• The government was opposed to supplying the vaccine to the other country.
  • My manager was opposed to leaving me the job.
  • His parents were opposed to getting married to her.
  • The villagers were opposed to cutting the trees.
  • Her parents were opposed to sending her abroad.

Similarly, the word “to” in all the above sentences appeared as a preposition. Whereas, the word with “ING” form has come as a gerund.

Used to

  • He was not used to working from home.
  • I was not used to smoking.
  • She was not used to living alone.
  • Why were you not used to waking up early in the morning?
  • We were not used to working from home.

Since we can not use two auxiliary verbs consecutively. Hence, in these sentences, the word “was/were” appears as a helping or auxiliary verb, and the word “used to” as an adjective. Following these, the verb form ING appears as a gerund.

Accustomed

  • She was not accustomed to living with the mother-in-law
  • I was not accustomed to listening to managers.
  • He was not accustomed to working till late.
  • She was not accustomed to driving in traffic.
  • Why were you not accustomed to working till late?

Similarly, we can not use two auxiliary verbs consecutively. Hence, in these sentences, the word “was/were” appears as a helping or auxiliary verb, and the word “accustomed to” as an adjective. Following these, the verb form ING appears as a gerund.

Look forward

  • She was looking forward to meeting you.
  • We look forward to hearing from you soon.
  • I always look forward to getting home to my wife and children.
  • I look forward to greeting you on your golden wedding anniversary.
  • He looks forward to hearing from you.

Hence, the word “to” in all the above sentences appeared as a preposition. Whereas, the word with “ING” form has come as a gerund.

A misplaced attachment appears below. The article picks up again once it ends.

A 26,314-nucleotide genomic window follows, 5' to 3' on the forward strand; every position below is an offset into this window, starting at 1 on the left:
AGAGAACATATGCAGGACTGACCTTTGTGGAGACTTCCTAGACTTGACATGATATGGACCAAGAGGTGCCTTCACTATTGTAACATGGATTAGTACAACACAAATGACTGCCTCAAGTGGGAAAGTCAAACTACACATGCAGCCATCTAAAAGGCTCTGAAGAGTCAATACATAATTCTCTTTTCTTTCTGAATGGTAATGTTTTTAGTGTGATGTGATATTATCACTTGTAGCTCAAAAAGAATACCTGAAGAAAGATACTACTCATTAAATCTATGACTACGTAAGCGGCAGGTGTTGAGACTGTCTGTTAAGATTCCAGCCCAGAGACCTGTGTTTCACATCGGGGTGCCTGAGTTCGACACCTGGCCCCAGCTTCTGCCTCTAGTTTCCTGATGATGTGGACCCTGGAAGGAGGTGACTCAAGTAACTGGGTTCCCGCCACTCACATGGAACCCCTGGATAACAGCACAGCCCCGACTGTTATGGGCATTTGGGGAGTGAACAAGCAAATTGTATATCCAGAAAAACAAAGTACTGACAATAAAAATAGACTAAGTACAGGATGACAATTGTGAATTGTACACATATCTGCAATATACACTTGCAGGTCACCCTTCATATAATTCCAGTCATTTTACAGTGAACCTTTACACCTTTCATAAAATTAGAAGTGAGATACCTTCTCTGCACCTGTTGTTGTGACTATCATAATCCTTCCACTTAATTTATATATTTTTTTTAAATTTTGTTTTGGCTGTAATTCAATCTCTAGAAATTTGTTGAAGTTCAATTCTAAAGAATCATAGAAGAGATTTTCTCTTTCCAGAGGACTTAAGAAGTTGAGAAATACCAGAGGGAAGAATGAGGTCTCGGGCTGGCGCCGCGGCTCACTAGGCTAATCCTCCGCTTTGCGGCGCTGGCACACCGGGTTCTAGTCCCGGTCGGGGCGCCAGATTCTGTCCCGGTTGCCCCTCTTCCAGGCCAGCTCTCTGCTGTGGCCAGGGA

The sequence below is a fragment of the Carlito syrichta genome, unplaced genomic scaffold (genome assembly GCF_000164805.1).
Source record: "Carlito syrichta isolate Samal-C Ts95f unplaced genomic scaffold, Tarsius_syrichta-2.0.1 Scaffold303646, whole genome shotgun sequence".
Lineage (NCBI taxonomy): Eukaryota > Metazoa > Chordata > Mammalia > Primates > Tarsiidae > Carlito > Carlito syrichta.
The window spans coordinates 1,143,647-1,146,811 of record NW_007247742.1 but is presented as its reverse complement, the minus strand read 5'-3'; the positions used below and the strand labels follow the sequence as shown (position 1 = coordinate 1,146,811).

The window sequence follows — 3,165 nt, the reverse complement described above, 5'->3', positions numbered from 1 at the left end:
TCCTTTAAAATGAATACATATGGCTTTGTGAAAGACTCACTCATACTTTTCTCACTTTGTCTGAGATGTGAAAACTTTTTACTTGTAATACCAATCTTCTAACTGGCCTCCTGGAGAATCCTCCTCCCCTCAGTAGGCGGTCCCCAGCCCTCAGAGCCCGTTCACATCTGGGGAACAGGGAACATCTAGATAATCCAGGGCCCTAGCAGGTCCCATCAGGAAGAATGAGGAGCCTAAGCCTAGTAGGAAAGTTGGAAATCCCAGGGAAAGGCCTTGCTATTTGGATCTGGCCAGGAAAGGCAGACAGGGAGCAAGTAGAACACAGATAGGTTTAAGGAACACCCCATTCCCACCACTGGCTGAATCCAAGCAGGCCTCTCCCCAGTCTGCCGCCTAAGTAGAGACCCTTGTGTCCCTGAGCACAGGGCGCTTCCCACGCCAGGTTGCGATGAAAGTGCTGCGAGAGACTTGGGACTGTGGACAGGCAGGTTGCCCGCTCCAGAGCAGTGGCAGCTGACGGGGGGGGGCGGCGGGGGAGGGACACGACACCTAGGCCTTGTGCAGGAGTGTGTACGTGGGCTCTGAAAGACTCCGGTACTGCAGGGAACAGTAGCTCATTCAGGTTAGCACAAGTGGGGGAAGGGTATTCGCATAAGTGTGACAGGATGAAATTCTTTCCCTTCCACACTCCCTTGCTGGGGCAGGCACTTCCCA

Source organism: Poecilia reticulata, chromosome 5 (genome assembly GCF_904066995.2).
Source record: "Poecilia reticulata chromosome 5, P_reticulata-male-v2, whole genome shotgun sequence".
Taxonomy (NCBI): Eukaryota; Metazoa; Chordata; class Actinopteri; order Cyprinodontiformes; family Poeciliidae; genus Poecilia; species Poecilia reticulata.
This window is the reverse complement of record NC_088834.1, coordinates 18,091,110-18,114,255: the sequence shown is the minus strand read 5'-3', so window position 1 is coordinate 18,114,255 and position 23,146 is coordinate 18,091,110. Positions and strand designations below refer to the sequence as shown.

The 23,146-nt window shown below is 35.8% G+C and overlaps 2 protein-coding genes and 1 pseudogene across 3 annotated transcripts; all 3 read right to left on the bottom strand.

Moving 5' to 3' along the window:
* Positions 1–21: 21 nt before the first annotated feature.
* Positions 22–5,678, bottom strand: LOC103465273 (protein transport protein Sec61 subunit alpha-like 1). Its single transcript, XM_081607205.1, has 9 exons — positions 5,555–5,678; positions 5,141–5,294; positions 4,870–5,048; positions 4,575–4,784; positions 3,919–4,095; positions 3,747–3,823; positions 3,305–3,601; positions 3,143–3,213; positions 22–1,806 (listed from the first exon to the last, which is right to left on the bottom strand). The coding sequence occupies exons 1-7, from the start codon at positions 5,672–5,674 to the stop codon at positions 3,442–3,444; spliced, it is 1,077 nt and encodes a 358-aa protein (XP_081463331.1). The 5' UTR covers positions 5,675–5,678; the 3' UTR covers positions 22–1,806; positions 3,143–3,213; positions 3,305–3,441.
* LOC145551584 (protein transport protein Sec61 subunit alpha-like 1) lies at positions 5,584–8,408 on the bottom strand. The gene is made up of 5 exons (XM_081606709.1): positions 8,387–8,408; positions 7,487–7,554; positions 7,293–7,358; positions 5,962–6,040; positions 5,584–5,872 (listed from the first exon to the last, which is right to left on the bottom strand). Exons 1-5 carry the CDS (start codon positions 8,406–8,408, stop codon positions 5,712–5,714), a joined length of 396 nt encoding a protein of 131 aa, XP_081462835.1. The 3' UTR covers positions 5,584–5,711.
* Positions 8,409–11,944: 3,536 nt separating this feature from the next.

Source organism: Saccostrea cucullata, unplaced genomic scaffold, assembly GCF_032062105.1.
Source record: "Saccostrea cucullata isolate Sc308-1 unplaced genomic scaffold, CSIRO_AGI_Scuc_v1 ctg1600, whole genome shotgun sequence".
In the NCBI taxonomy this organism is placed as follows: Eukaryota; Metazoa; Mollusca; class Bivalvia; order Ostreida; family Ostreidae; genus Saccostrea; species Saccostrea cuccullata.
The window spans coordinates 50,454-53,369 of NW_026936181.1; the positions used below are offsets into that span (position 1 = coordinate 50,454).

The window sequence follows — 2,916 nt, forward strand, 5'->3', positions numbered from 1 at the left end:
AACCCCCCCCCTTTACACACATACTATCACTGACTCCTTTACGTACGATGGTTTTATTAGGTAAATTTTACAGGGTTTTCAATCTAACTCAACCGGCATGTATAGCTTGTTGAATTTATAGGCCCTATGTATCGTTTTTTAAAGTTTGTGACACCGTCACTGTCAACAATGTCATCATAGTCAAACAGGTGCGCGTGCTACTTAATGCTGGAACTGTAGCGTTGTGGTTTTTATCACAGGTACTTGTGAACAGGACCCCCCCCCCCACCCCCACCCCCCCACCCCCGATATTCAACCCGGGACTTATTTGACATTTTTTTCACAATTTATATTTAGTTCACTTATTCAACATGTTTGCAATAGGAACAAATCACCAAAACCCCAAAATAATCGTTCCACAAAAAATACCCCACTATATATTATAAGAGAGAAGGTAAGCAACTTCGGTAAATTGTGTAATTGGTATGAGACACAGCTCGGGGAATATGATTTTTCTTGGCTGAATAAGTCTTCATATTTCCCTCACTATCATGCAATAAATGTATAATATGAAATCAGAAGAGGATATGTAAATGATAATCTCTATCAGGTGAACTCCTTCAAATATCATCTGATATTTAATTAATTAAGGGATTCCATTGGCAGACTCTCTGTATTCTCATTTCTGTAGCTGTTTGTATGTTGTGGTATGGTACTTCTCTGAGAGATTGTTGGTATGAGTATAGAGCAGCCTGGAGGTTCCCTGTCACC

Get around

  • They didn’t get around to typing up the letter.
  • I hope to get around to answering your letter next week.
  • My team will get around to resolving this problem next week.
  • He didn’t get around to seeing his family.

Henceforth, these are not the end of it. There are many such lists like:

Addicted to, prone to, come to, is worth, object to, key to, alternate to, substitute to, be used to, given to, with a view to, similar to, averse to, allergic to, subject to, akin to,

Some more examples:

  • He is addicted to smoking.
  • She came here with a view to getting help from me.
  • He is given to working hard.
  • We are close to winning this game.
  • Children are prone to making mischief.
  • Yuvaraj is akin to winning world cup again.
  • The key to improving your English is practice.
  • The key to avoiding the common cold is washing your hand frequently.
  • When it comes to dancing, Prince is as good as Rajesh.
  • When it comes to leading the team, Koharli is as good as Dhoni.
  • He will not object to going there.

Therefore, we can experience that there are many such words that we use ING form. So, the “to” appears as a preposition.